The Death of Socrates: How To Read A Painting

The Death of Socrates: How To Read A Painting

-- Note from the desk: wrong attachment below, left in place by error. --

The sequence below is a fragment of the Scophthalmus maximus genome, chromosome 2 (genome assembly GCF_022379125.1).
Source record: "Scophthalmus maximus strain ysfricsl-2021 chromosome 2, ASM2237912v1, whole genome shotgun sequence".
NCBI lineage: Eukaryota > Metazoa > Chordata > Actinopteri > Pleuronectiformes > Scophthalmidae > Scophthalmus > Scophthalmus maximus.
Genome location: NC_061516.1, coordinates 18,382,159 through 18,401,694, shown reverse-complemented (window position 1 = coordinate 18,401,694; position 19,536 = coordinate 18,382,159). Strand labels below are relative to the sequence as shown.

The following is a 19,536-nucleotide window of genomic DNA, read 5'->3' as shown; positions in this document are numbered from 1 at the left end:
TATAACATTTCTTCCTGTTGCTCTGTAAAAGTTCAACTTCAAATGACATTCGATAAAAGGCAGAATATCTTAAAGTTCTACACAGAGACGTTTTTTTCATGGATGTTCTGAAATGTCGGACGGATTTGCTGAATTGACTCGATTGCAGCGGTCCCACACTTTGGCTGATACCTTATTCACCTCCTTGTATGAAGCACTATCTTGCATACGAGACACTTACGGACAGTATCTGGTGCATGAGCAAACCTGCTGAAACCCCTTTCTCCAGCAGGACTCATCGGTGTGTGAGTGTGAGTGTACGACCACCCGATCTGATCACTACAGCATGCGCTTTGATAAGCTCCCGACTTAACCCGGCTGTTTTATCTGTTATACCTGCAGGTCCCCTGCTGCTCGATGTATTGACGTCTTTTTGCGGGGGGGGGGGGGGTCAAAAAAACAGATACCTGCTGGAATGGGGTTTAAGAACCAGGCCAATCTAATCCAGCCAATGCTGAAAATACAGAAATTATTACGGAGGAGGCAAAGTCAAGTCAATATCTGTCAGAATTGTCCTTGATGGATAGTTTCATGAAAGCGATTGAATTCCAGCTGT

this is the death of Socrates by jacques-louis daveed completed in 1787 it is an exemplar of the neoclassical period in France which de’vide virtually created and brought to the fore himself before I say more it’s important to note just how striking this canvas is not knowing anything about it so much jumps out at me right away the clarity of the scene the fierce gesture of the man in the middle the interplay of the chalice and the hand that reaches for it the angles of the light and the men the soft draping garments the bare flat stone wall as the title suggests the scene depicts the death of Socrates told famously by Plato in his dialogue on the soul the Phaedo Socrates had been convicted in Athenian court of failing to acknowledge the gods of the city and corrupting the city’s youth and sentenced to death by drinking hemlock as Plato makes clear in another dialogue the Crito Socrates could have escaped into exile but instead he chooses to die taking the opportunity to teach his final lesson that death is not to be feared by the philosopher but embraced as an apotheosis of the soul Davi chooses to paint the moment just as Socrates is grabbing for the poisoned draught he’s been discussing at length the immortality of the soul and doesn’t even seem to care that he’s about to take the implement of his death in hand on the contrary Socrates is defiant gesturing toward the afterlife to which he hastens devide idealizes him Socrates would have been 70 at the time and somewhat less muscular and beautiful than painted here the raking light coming in from the top-left pours onto Socrates the brightest figure in the tableau the colors muted at the sides become vivid in the center with the executioner in red and Socrates and white for devide Socrates is a symbol of strength over passion of stoic commitment to an abstract principle even in the face of death this is the ethical message daveed sought to offer the French two years for the French Revolution as the monarchy was in decline and reformers ache to install a democracy akin to that of Socrates own time in Greek antiquity or of the United States which had just executed its own revolution five years prior indeed Thomas Jefferson himself was present at the unveiling of this painting at the salon of 1787 the image commissioned by two radical political reformers was wildly popular daveed had already made his name with another severe moralistic canvass the oath of the Horatio which effectively invented the neoclassical style taking its cues from the stark simplicity of ancient Greece and Rome from the ancient obsession with anatomy and musculature from the two-dimensional freezes depicting historical events neoclassicism as rendered by devii made its points strongly and severely this was in direct opposition to the dominant Rococo style that reflected the ornate and hedonistic lifestyles of the monarchy in the hooray she I as in the death of Socrates those dedicated to principle are depicted with angular geometry while those ruled by passion are curved and weak in both canvases the backgrounds are flat fixing attention on the foreground we’re like a freeze the action can be read from side to side one way to read the death of Socrates is right to left the anguish of Socrates followers curling and twisting opens up unto the calm expression of the man himself and flows down through his right arm which hovers over the cup of poison the space between the hand and the cup the exact centre of the image is the seat of maximum narrative charge then it falls back into the pain of the man who delivers the poison who turns his gaze away from Socrates and finally comes to rest on the man sitting at the foot of the bed unengaged we’re on him in a moment Dawid doesn’t identify anyone in the painting but we can infer from accounts of Socrates actual death that in the background is Socrates wife is antha P led away in distress and clutching Socrates leg is cryto his oldest and most faithful student under credo we can see that daveed has signed his own name signaling a feeling of connection with the man daveed weaker than his ideal of moral strength nonetheless grabs and strives toward the painter has taken a number of liberties with history besides altering Socrates face and physique the vidi creases the number of people present at the event from over 15 to 12 echoing the number of disciples at da Vinci’s Last Supper but I think the most significant change is the addition of the character at the foot of the bed this is Plato the man who popularized Socrates teachings by staging him as the protagonists in over 30 philosophical dialogues but simply without Plato there would be no Socrates the two men melt into each other historically it’s hard to determine where Socrates philosophy ends and Plato’s begins not only was Plato absent at the death of Socrates but he was a young man at the time here de’vide has him as old and withdrawn I said earlier that you can read the canvas from right to left but you can also read it from left to right the whole scene it seems to me appears to explode out of the back of Plato’s head recontextualizing it as a memory and idealize memory in which Socrates gestures in the exact same way he does in Raphael’s School of Athens significantly Plato is positioned apart from the flat background where the frozen lateral moment gives way to the depth of time and reality it strikes me that this is the way memories often fall out restaged with smooth edges and perfect light two-dimensional idealize painstakingly arranged to serve the needs of the present in the character of Plato the rigorous ethical reality of the scene is betrayed by its own self-awareness as a construction and in only a few short years the noble ideals of the French Revolution will be betrayed as well by the terror that is to follow maybe this is why almost prophetically daveed signs his name here a second time neoclassicism like this may seem severe and blunt but so much is happening in dahveed’s death of Socrates an interplay of historical personal political and aesthetic elements rendered forcefully subtly and beautifully put another way it’s a work of genius hey everybody if you want to help me keep making these videos and support the nerdwriter you can visit my patreon page by clicking here you can pledge as little as one dollar everything helps thank you so much here’s some more videos